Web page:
What is lesinurad, and how does it work (mechanism of action)?

Lesinurad is an oral medication that reduces uric acid levels in people who have too much uric acid in their blood (hyperuricemia) and have symptoms of gout. It is the first approved drug in a new class of drugs called selective uric acid reabsorption inhibitors (SURI).

Uric acid is formed from the breakdown of certain chemicals (purines) in the body. Hyperuricemia occurs when the body produces more uric acid than it can eliminate. The uric acid forms crystals in joints (gouty arthritis) and tissues, causing inflammation and pain. Elevated blood uric acid levels also can cause kidney disease and kidney stones.

Lesinurad reduces uric acid levels by blocking the function of proteins in the kidney involved in reabsorbing uric acid from urine back into the blood stream. Reducing reabsorption of uric acid reduces the levels of uric acid in the body. Lesinurad is used in combination with another class of drugs called xanthine oxidase inhibitors. The FDA approved lesinurad in December, 2015.

What brand names are available for lesinurad?

Zurampic

Is lesinurad available as a generic drug?

No

Do I need a prescription for lesinurad?

Yes

What are the uses for lesinurad?

Lesinurad is used in combination with a xanthine oxidase inhibitor for the treatment of  high blood uric acid levels (hyperuricemia) associated with gout in patients who do not reach target serum uric acid levels with a xanthine oxidase inhibitor alone. Lesinurad should not be used for the treatment of high uric acid levels without symptoms of gout and it should not be used by itself (monotherapy).

What are the side effects of lesinurad?

Common side effects of lesinurad include:

Possible serious side effects of lesinurad include:

What is the dosage for lesinurad?

Lesinurad is taken by mouth and should be combined with axanthine oxidase inhibitor such as allopurinol (Zyloprim) or febuxostat (Uloric). The recommended daily dose and maximum dose is 200 mg once daily by mouth, in the morning with food and water. Lesinurad should be taken at the same time as the morning dose of the xanthine oxidase inhibitor. If the xanthine oxidase inhibitor is stopped, lesinurad should also be stopped. Lesinurad is not recommended for patients taking daily doses of allopurinol less than 300 mg or less than 200 mg in patients with estimated creatinine clearance (a measure of kidney function) less than 60 mL/min.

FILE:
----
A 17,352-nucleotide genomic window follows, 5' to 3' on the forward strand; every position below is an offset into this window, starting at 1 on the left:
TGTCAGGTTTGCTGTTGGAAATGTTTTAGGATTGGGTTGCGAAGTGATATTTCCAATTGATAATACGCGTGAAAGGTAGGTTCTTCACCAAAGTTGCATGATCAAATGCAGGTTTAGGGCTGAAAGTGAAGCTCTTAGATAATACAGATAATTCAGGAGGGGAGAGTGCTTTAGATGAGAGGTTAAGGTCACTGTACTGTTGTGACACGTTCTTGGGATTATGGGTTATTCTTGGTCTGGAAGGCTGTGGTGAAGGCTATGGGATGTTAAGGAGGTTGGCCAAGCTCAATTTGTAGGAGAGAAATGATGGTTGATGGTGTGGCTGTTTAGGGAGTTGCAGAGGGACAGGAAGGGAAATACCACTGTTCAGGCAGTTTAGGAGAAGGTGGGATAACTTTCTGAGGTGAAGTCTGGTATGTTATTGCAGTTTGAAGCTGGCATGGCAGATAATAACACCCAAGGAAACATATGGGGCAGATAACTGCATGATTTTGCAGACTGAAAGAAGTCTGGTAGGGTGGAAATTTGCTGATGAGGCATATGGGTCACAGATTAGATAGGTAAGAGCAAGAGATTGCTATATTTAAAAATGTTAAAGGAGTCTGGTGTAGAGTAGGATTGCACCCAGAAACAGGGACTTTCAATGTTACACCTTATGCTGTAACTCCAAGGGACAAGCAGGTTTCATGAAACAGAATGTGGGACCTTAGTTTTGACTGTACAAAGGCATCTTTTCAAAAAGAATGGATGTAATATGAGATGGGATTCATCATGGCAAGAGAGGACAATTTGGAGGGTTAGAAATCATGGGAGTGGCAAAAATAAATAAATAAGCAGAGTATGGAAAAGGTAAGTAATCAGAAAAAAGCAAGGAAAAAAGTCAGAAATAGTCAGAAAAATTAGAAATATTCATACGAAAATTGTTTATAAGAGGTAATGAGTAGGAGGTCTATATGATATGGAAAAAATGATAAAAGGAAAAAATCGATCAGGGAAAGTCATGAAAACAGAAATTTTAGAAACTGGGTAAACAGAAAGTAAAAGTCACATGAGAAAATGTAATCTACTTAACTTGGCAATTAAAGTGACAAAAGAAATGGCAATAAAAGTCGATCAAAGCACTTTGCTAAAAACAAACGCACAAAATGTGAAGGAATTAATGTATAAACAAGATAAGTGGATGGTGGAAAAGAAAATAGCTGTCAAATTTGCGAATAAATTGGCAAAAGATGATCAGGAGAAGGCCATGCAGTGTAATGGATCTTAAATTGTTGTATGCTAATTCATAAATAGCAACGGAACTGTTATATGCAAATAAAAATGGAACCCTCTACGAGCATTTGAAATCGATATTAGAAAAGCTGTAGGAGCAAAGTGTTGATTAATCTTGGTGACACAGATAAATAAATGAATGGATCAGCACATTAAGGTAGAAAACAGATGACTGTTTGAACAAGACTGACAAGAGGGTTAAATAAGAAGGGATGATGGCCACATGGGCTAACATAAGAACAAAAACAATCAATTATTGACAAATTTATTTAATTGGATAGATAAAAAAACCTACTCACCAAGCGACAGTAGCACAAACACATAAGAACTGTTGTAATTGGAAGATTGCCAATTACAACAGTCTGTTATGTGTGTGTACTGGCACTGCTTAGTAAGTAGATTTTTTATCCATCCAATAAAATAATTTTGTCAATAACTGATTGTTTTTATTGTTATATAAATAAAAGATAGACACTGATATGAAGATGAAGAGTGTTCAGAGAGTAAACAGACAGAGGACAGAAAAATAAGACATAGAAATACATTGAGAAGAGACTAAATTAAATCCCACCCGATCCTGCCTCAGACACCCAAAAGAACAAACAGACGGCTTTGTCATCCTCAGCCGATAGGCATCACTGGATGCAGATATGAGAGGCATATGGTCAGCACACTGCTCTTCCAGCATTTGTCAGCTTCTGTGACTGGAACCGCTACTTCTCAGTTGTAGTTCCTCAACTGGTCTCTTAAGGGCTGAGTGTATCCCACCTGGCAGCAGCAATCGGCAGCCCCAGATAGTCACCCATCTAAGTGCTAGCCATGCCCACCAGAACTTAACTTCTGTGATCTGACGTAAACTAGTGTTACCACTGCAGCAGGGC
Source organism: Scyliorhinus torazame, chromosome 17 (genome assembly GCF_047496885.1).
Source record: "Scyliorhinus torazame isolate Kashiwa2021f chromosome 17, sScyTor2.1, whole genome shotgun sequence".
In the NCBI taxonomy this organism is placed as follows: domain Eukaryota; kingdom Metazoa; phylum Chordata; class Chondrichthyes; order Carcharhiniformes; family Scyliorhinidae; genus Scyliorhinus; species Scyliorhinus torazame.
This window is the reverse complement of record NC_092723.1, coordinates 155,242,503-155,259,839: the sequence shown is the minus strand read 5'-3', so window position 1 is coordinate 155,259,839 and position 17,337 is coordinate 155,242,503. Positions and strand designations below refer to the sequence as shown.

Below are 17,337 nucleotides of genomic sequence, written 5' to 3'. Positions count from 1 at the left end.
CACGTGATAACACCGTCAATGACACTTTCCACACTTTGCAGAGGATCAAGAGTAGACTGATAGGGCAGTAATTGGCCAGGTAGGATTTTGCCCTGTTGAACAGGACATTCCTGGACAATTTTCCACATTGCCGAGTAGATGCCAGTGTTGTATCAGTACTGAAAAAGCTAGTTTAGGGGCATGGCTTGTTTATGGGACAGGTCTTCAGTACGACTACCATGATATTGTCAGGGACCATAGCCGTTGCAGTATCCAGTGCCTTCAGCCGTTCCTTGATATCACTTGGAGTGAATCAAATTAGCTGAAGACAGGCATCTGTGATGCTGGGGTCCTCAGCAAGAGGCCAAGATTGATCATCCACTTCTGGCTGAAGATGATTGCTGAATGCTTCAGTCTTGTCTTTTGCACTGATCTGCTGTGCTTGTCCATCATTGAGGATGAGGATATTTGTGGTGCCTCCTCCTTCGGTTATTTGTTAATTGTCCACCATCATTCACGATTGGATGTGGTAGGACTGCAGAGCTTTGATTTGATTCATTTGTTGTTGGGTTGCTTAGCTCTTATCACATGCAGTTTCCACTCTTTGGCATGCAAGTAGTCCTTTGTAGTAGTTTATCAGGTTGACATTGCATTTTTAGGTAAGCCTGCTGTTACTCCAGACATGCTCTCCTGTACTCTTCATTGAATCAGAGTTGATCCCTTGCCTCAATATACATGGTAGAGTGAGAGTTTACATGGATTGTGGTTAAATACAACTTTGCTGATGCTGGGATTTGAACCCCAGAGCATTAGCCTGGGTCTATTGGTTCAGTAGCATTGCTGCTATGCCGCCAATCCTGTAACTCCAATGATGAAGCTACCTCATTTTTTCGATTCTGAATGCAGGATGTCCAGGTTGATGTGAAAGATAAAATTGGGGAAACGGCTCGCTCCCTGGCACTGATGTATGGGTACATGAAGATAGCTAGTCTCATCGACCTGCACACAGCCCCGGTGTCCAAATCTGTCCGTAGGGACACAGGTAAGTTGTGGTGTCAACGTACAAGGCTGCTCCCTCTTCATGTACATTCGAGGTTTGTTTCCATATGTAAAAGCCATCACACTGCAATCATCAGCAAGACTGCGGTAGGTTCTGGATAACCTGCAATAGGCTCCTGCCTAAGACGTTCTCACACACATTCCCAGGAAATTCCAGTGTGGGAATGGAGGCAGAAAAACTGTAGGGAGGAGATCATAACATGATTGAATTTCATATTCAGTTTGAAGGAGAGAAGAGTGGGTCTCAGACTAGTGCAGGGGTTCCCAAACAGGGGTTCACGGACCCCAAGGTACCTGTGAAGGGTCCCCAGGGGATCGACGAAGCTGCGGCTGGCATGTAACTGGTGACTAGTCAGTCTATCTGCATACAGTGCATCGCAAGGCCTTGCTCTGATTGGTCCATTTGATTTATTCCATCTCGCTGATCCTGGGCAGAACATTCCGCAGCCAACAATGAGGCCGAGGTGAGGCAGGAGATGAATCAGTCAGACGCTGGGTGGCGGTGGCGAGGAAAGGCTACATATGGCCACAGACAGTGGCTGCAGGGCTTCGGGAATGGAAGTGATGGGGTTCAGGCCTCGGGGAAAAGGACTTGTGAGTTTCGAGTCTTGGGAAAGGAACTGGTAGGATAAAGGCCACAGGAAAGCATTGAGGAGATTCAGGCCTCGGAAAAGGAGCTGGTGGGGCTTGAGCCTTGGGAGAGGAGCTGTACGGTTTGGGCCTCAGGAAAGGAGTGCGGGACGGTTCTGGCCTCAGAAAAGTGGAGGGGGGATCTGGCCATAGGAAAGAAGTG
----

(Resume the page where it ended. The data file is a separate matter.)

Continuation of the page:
QUESTION

The term arthritis refers to stiffness in the joints. See Answer

Which drugs or supplements interact with lesinurad?

Lesinurad blood levels are increased by drugs such as amiodarone (Cordarone) and fluconazole (Diflucan) that reduce its breakdown in the liver. Lesinurad blood levels are decreased by drugs, such as rifampin and carbamazepine, that increase its breakdown in the liver. Lesinurad may reduce blood levels of sildenafil (Viagra), amlodipine (Norvasc), and other drugs that are broken down by CYP3A4 liver enzymes. Aspirin doses higher than 325 mg per day may decrease the effect of lesinurad and allopurinol treatment.

Lesinurad may reduce the effect of hormonal contraceptives. Women should use additional methods of contraception when taking lesinurad.

Is lesinurad safe to take if I'm pregnant or breastfeeding?

There are no adequate trials of lesinurad use in pregnant women. Therefore, it should be used during pregnancy only if the potential benefit justifies the potential risk to the fetus. It is not known if lesinurad is excreted into human milk.

What else should I know about lesinurad?

What preparations of lesinurad are available?

Tablets: 200 mg

How should I keep lesinurad stored?

Lesinurad tablets should be stored at room temperature, 15 C to 30 C (59 to 86 F)

Summary

Lesinurad (Zurampic) is a drug that lowers uric acid levels in the blood, which helps alleviate the symptoms of gouty arthritis. It is used in combination with a xanthine oxidase inhibitor and should not be used by itself. Doing so may cause kidney failure.

Treatment & Diagnosis

Prevention & Wellness

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Medically Reviewed on 9/4/2019
References
FDA Prescribing Information.